Stacy Jantzi, a light for lo­cal autis­tic stu­dents


Where there is a will … there is a way.

Stacy Jantzi, the 2017 Yuma County Ci­ti­zen of the Year, has found that way for the 1 in 66 chil­dren in the county who have been di­ag­nosed with Autism Spec­trum Dis­or­der.

Jantzi, who is the pro­gram di­rec­tor for the Menta Academy Yuma and a co-founder of the Yuma Autism Com­mu­nity Coali­tion, has been search­ing for that way for many years, said Kathy Bur­well, who nom­i­nated Jantzi for the an­nual honor and pro­vided the statis­tic.

“Af­ter her fam­ily saw first-hand the im­pacts of Autism Spec­trum Dis­or­der (ASD), Stacy felt led to make a pos­i­tive im­pact upon all fam­i­lies with chil­dren di­ag­nosed with special needs,” Bur­well wrote in her nom­i­na­tion let­ter.

“With her un­be­liev­able op­ti­mistic out­look, Stacy be­gan re­search­ing the di­ag­no­sis. Through her re­search, she learned that Ap­plied Be­hav­ior Anal­y­sis (ABA) was one of the most ef­fec­tive means for teach­ing new skills to di­ag­nosed chil­dren,” Bur­well con­tin­ued.

Jantzi also founded Au­someism: Autism Re­de­fined in 2014 and “be­gan to work to cre­ate op­ti­mism and hope for fam­i­lies,” Bur­well wrote. “Her goal was to har­ness the grief of di­ag­no­sis and sup­port the fam­ily or pri­mary care­giver to im­ple­ment proven strate­gies, giv­ing in­di­vid­u­als di­ag­nosed with Autism their great­est op­por­tu­nity for suc­cess.”

Jantzi will soon com­plete a doc­toral de­gree as a board cer­ti­fied be­hav­ior an­a­lyst doc­tor, one of a hand­ful na­tion­wide, said Dr. Elizabeth Con­ran, CEO and Pres­i­dent of the Menta Group, in her nom­i­na­tion let­ter.

Con­ran and Jantzi met sev­eral years ago, when a con­cerned group of Yuma par­ents were search­ing for ser­vices for their chil­dren with autism.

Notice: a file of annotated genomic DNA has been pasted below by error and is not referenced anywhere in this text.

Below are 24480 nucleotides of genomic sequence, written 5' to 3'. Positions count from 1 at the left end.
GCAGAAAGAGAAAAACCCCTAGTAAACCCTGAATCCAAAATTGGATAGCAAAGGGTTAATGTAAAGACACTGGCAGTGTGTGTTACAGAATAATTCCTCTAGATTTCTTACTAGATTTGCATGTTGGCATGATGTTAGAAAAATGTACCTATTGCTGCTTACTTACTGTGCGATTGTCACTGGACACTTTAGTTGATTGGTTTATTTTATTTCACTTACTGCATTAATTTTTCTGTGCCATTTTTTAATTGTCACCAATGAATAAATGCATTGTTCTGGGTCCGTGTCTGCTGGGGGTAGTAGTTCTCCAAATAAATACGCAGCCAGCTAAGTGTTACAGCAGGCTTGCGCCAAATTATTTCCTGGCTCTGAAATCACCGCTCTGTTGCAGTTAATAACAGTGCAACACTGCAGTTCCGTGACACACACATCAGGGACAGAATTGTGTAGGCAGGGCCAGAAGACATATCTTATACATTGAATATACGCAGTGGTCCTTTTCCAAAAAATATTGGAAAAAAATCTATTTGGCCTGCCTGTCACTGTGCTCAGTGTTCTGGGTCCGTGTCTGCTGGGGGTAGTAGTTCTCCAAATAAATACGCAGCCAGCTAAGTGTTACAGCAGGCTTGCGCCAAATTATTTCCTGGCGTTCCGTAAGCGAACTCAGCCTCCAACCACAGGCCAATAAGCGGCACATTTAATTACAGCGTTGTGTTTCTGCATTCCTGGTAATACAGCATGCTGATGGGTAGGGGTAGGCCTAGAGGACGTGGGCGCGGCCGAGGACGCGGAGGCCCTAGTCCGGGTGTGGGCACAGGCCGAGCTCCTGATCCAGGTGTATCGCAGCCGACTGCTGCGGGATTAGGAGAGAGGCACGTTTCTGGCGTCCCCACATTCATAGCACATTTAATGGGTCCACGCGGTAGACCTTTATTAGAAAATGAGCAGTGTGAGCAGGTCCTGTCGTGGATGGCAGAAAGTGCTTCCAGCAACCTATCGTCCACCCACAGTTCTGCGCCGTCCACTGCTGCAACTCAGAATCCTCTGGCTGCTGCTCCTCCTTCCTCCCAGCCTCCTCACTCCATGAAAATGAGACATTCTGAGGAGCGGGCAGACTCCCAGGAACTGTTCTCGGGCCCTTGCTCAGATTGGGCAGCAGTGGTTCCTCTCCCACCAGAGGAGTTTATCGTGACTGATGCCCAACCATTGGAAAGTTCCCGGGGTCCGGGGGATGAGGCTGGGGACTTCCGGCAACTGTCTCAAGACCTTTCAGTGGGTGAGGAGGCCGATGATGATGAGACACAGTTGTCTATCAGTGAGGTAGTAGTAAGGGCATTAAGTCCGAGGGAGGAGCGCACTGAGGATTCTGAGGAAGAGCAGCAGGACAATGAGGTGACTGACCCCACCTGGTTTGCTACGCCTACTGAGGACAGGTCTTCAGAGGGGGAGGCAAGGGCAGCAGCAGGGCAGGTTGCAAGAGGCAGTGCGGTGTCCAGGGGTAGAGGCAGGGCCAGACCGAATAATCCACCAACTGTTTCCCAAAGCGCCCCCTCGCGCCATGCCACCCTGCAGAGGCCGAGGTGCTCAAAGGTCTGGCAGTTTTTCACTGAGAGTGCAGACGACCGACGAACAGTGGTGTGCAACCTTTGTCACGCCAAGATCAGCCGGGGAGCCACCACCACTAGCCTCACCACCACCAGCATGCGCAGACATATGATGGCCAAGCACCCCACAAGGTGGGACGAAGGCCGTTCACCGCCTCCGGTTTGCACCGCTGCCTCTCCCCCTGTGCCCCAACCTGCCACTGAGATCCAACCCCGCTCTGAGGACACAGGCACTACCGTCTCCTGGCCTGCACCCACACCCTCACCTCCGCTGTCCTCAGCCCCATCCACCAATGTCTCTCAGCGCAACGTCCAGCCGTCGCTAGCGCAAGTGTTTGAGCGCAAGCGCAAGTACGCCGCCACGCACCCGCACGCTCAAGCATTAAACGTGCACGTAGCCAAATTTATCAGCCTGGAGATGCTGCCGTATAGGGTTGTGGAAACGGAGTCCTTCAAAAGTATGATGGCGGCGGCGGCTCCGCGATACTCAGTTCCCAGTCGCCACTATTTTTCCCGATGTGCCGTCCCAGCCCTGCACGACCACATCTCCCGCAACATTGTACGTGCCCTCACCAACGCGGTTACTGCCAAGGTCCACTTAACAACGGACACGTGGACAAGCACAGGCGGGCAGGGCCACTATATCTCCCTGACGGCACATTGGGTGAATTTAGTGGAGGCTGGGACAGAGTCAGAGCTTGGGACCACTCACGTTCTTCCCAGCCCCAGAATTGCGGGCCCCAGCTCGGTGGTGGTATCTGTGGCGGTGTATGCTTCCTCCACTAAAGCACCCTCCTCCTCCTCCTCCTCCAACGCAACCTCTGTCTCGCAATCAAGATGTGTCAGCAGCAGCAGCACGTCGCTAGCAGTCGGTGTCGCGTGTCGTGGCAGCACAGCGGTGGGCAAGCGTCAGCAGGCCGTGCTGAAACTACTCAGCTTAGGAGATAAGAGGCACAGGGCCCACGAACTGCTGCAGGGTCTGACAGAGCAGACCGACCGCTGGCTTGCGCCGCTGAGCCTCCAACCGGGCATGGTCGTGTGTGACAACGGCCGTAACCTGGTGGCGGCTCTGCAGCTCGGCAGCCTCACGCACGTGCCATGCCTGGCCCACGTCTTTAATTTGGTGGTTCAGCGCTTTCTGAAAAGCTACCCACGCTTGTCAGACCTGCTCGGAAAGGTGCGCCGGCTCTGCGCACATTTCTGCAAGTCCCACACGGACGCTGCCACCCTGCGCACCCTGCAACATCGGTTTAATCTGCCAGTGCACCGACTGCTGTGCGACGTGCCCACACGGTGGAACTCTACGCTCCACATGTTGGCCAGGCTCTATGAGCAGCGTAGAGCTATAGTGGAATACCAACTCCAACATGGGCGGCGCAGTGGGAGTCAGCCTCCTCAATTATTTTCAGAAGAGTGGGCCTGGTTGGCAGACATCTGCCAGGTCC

The Menta Academy Yuma opened at Pe­can Grove El­e­men­tary School last fall with 11 stu­dents and con­tin­ues to grow each month, Bur­well wrote. The Menta Academy Yuma uses the Uni­ver­sal De­sign for Learn­ing (UDL) ed­u­ca­tion model frame­work.

In an ar­ti­cle about The Menta Group from July, Jantzi said MAY’s goal is about work­ing col­lab­o­ra­tively with par­ents and school dis­tricts.

“This is ab­so­lutely with­out a doubt how can I serve you so we can serve these stu­dents,” she said at the time.

“Stacy firmly be­lieves that those di­ag­nosed with dis­abil­i­ties have su­per pow­ers... they laugh when no one else does, hug you tighter than you have ever been hugged be­fore, play hap­pily, and love you un­con­di­tion­ally with ev­ery part of their heart and soul,” Bur­well wrote. “Stacy shares that un­con­di­tional love for chil­dren and the Yuma com­mu­nity.”

Con­ran noted that those with the doc­toral de­gree that Jantzi will soon com­plete are “heav­ily re­cruited across the coun­try.”

A mil­i­tary fam­ily, the Jantzis, how­ever, plan to re­tire here af­ter Stacy’s hus­band com­pletes his final year of ser­vice away from Yuma, be­cause the fam­ily be­lieves that “Stacy has found her calling,” Con­ran wrote.

“They be­lieve that to­gether they can make a dif­fer­ence for the chil­dren and fam­i­lies in Yuma,” she said in her let­ter.

“Stacy is a role model for those around her, par­tic­u­larly for those whose lives she touches each day” Bur­well wrote. “She is one of the most op­ti­mistic in­di­vid­u­als that I per­son­ally have ever met. She rec­og­nizes the suc­cesses of each chal­lenge, no mat­ter the size.

“She is a ded­i­cated, com­pas­sion­ate leader who con­tin­ues to im­pact the Yuma com­mu­nity one life at a time.”


“AF­TER HER FAM­ILY SAW FIRST-HAND the im­pacts of Autism Spec­trum Dis­or­der (ASD), Stacy felt led to make a pos­i­tive im­pact upon all fam­i­lies with chil­dren di­ag­nosed with special needs,” states the nom­i­na­tion let­ter for Stacy Jantzi, who is the 2017 Yuma...

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